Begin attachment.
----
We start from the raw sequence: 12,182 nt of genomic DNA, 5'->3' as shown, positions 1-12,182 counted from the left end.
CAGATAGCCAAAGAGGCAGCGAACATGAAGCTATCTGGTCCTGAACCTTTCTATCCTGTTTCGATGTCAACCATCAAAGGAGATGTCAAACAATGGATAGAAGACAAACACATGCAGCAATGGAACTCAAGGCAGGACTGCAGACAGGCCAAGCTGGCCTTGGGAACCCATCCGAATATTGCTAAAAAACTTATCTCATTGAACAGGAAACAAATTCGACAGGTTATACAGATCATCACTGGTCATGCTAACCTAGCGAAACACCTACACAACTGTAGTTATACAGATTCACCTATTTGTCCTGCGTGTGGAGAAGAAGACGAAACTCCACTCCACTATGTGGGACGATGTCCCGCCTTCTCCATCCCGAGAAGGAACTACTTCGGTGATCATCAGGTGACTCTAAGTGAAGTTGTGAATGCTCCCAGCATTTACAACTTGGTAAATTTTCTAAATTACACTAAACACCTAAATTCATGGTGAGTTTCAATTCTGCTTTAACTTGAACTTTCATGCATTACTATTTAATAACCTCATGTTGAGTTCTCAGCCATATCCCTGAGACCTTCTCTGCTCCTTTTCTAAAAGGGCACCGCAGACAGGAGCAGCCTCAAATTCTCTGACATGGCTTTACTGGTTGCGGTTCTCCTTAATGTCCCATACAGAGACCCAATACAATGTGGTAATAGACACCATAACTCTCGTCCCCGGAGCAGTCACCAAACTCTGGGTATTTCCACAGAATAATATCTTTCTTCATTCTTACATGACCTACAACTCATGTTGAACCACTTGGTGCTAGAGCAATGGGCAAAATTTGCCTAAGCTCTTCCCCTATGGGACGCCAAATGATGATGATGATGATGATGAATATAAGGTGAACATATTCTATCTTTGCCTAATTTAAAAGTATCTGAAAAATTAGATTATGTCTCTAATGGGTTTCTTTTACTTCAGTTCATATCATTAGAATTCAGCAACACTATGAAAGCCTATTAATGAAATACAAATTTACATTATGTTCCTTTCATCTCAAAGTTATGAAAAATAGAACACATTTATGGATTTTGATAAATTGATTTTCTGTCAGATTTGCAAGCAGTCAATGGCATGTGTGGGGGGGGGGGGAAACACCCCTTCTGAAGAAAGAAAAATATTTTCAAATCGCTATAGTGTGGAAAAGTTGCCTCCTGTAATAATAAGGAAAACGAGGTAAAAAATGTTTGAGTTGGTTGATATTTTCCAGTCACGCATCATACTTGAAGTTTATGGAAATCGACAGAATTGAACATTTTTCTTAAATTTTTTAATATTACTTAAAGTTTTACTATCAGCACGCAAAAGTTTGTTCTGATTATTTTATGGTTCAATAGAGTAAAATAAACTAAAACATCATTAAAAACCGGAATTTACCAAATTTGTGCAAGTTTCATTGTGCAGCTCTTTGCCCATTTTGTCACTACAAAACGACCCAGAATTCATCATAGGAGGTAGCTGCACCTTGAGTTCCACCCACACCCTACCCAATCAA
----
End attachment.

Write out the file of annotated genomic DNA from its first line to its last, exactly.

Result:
We start from the raw sequence: 12,182 nt of genomic DNA, 5'->3' as shown, positions 1-12,182 counted from the left end.
CAGATAGCCAAAGAGGCAGCGAACATGAAGCTATCTGGTCCTGAACCTTTCTATCCTGTTTCGATGTCAACCATCAAAGGAGATGTCAAACAATGGATAGAAGACAAACACATGCAGCAATGGAACTCAAGGCAGGACTGCAGACAGGCCAAGCTGGCCTTGGGAACCCATCCGAATATTGCTAAAAAACTTATCTCATTGAACAGGAAACAAATTCGACAGGTTATACAGATCATCACTGGTCATGCTAACCTAGCGAAACACCTACACAACTGTAGTTATACAGATTCACCTATTTGTCCTGCGTGTGGAGAAGAAGACGAAACTCCACTCCACTATGTGGGACGATGTCCCGCCTTCTCCATCCCGAGAAGGAACTACTTCGGTGATCATCAGGTGACTCTAAGTGAAGTTGTGAATGCTCCCAGCATTTACAACTTGGTAAATTTTCTAAATTACACTAAACACCTAAATTCATGGTGAGTTTCAATTCTGCTTTAACTTGAACTTTCATGCATTACTATTTAATAACCTCATGTTGAGTTCTCAGCCATATCCCTGAGACCTTCTCTGCTCCTTTTCTAAAAGGGCACCGCAGACAGGAGCAGCCTCAAATTCTCTGACATGGCTTTACTGGTTGCGGTTCTCCTTAATGTCCCATACAGAGACCCAATACAATGTGGTAATAGACACCATAACTCTCGTCCCCGGAGCAGTCACCAAACTCTGGGTATTTCCACAGAATAATATCTTTCTTCATTCTTACATGACCTACAACTCATGTTGAACCACTTGGTGCTAGAGCAATGGGCAAAATTTGCCTAAGCTCTTCCCCTATGGGACGCCAAATGATGATGATGATGATGATGAATATAAGGTGAACATATTCTATCTTTGCCTAATTTAAAAGTATCTGAAAAATTAGATTATGTCTCTAATGGGTTTCTTTTACTTCAGTTCATATCATTAGAATTCAGCAACACTATGAAAGCCTATTAATGAAATACAAATTTACATTATGTTCCTTTCATCTCAAAGTTATGAAAAATAGAACACATTTATGGATTTTGATAAATTGATTTTCTGTCAGATTTGCAAGCAGTCAATGGCATGTGTGGGGGGGGGGGGAAACACCCCTTCTGAAGAAAGAAAAATATTTTCAAATCGCTATAGTGTGGAAAAGTTGCCTCCTGTAATAATAAGGAAAACGAGGTAAAAAATGTTTGAGTTGGTTGATATTTTCCAGTCACGCATCATACTTGAAGTTTATGGAAATCGACAGAATTGAACATTTTTCTTAAATTTTTTAATATTACTTAAAGTTTTACTATCAGCACGCAAAAGTTTGTTCTGATTATTTTATGGTTCAATAGAGTAAAATAAACTAAAACATCATTAAAAACCGGAATTTACCAAATTTGTGCAAGTTTCATTGTGCAGCTCTTTGCCCATTTTGTCACTACAAAACGACCCAGAATTCATCATAGGAGGTAGCTGCACCTTGAGTTCCACCCACACCCTACCCAATCAA